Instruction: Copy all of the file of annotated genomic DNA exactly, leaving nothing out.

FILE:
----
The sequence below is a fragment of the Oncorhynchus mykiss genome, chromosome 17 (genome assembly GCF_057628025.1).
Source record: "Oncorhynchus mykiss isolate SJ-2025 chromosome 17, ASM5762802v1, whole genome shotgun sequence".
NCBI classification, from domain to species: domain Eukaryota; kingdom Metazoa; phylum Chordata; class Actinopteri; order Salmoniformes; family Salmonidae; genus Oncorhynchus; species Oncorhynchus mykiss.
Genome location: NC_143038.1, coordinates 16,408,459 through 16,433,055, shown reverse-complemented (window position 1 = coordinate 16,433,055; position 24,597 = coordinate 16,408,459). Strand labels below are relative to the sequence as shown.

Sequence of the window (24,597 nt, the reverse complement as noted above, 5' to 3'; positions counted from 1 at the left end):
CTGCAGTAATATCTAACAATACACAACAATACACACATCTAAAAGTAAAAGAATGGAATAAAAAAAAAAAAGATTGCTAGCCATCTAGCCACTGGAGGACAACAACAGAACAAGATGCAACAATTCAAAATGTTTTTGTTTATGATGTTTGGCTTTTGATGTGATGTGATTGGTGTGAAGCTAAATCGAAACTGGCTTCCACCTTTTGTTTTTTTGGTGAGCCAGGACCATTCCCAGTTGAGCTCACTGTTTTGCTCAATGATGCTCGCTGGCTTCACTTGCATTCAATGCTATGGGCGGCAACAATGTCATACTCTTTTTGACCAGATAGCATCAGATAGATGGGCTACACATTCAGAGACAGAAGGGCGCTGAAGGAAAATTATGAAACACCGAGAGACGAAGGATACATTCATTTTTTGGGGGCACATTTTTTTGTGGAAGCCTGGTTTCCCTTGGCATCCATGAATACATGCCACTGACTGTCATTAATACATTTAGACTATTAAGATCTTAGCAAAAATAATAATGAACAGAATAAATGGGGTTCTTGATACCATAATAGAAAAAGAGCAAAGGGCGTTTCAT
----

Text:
The sequence below is a fragment of the Oncorhynchus mykiss genome, chromosome 17 (genome assembly GCF_057628025.1).
Source record: "Oncorhynchus mykiss isolate SJ-2025 chromosome 17, ASM5762802v1, whole genome shotgun sequence".
NCBI classification, from domain to species: domain Eukaryota; kingdom Metazoa; phylum Chordata; class Actinopteri; order Salmoniformes; family Salmonidae; genus Oncorhynchus; species Oncorhynchus mykiss.
Genome location: NC_143038.1, coordinates 16,408,459 through 16,433,055, shown reverse-complemented (window position 1 = coordinate 16,433,055; position 24,597 = coordinate 16,408,459). Strand labels below are relative to the sequence as shown.

Sequence of the window (24,597 nt, the reverse complement as noted above, 5' to 3'; positions counted from 1 at the left end):
CTGCAGTAATATCTAACAATACACAACAATACACACATCTAAAAGTAAAAGAATGGAATAAAAAAAAAAAAGATTGCTAGCCATCTAGCCACTGGAGGACAACAACAGAACAAGATGCAACAATTCAAAATGTTTTTGTTTATGATGTTTGGCTTTTGATGTGATGTGATTGGTGTGAAGCTAAATCGAAACTGGCTTCCACCTTTTGTTTTTTTGGTGAGCCAGGACCATTCCCAGTTGAGCTCACTGTTTTGCTCAATGATGCTCGCTGGCTTCACTTGCATTCAATGCTATGGGCGGCAACAATGTCATACTCTTTTTGACCAGATAGCATCAGATAGATGGGCTACACATTCAGAGACAGAAGGGCGCTGAAGGAAAATTATGAAACACCGAGAGACGAAGGATACATTCATTTTTTGGGGGCACATTTTTTTGTGGAAGCCTGGTTTCCCTTGGCATCCATGAATACATGCCACTGACTGTCATTAATACATTTAGACTATTAAGATCTTAGCAAAAATAATAATGAACAGAATAAATGGGGTTCTTGATACCATAATAGAAAAAGAGCAAAGGGCGTTTCAT